- Keep your head and upper chest elevated at night. You may put blocks underneath the legs at the head of your bed.
If heartburn still brought you down, you can try ginger. Although there’s not much scientific evidence for ginger as a remedy for pregnancy woes, it is noticed that it is quite helpful in coping with heartburn and nausea. Or you can try taking antacid, but not the one which contains aluminum, because such remedy can be toxic and cause constipation.
If an antacid isn’t working, it may be time to consider stronger medications. Your first option will likely be an H2 blocker like Tagamet or Zantac.
These drugs suppress stomach-acid production.
All four H2 inhibitors on the market are now available without a prescription and considered to be safe during pregnancy.
If a mom-to-be’s eating habits resulted in bloating, there are some remedies for treating and preventing it too:
- Firstly, cut off on refined sugars. Refined sugars are contained in carbonated beverages and sweetened fruit juices, particularly, in high fructose corn syrup.
- Secondly, intake fiber rich food: yams, rice, carrots, apples, leafy green, whole wheat toast and abovementioned whole-grains.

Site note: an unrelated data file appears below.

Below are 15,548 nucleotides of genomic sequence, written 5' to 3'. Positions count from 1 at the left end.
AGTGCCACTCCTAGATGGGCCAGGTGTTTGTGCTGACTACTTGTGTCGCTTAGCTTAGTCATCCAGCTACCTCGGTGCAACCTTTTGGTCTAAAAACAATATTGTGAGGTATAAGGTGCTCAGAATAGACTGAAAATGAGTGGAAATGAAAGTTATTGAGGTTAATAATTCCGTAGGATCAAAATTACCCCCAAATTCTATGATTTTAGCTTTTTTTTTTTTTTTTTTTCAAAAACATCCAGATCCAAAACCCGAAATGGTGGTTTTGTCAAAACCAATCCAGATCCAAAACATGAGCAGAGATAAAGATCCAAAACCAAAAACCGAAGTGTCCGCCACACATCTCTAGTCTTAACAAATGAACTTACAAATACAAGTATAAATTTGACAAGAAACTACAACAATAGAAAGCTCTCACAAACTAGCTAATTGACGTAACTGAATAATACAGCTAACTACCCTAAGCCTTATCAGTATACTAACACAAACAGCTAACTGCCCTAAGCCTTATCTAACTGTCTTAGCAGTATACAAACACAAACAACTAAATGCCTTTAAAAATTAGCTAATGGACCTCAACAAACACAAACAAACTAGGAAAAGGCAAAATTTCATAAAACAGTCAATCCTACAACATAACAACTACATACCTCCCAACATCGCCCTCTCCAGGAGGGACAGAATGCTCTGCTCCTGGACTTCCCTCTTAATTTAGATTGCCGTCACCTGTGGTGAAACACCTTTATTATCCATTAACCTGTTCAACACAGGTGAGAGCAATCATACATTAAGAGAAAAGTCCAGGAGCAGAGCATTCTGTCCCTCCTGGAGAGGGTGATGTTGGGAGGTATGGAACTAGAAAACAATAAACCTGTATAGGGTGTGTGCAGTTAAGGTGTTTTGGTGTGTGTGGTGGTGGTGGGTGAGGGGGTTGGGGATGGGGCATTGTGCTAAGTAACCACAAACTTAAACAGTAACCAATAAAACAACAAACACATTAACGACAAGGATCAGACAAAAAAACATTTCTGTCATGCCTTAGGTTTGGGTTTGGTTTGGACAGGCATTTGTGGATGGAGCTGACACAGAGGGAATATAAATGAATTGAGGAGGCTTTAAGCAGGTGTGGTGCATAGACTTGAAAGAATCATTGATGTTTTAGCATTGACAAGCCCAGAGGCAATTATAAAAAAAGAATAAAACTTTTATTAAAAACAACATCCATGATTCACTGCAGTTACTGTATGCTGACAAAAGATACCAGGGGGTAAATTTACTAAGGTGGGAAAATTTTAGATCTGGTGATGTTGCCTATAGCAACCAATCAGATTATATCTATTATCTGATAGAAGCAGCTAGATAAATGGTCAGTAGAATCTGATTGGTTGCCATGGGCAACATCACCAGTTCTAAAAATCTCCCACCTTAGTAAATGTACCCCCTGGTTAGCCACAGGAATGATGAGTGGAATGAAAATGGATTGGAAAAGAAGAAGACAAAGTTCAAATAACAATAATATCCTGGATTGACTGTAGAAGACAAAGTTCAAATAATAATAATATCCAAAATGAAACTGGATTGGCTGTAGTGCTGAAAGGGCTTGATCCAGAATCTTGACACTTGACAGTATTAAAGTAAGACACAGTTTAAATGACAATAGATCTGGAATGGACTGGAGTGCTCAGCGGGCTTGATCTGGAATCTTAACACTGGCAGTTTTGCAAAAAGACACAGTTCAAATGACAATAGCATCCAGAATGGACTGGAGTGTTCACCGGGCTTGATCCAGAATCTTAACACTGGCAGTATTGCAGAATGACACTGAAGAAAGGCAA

- Thirdly, soft drinks should be avoided, because they induce gas, which cause bloating when accumulating.
- Fourthly, exercise. It’s good to get outside in the fresh air after last meal or walk the dog as this will help you alleviate some of the annoying gas you are experiencing.
- Fifthly, cut off on fried food, such as onions, beans, cabbage and broccoli.
An opinion of a real mother on the topic:
In sum, fast food during pregnancy is not deadly, in fact, some fast food dishes can be pretty harmless, whereas the most harmful products have healthier substitutes.
In either case a pregnant woman should mind fat, sugar and preservatives content of such meals.
Although high salt intake was considered as a serious threat for a moms-to-be and their children, it is now known that this is not an issue. But what should be worried about is that a child may well take over his/her mother’s food habits in future.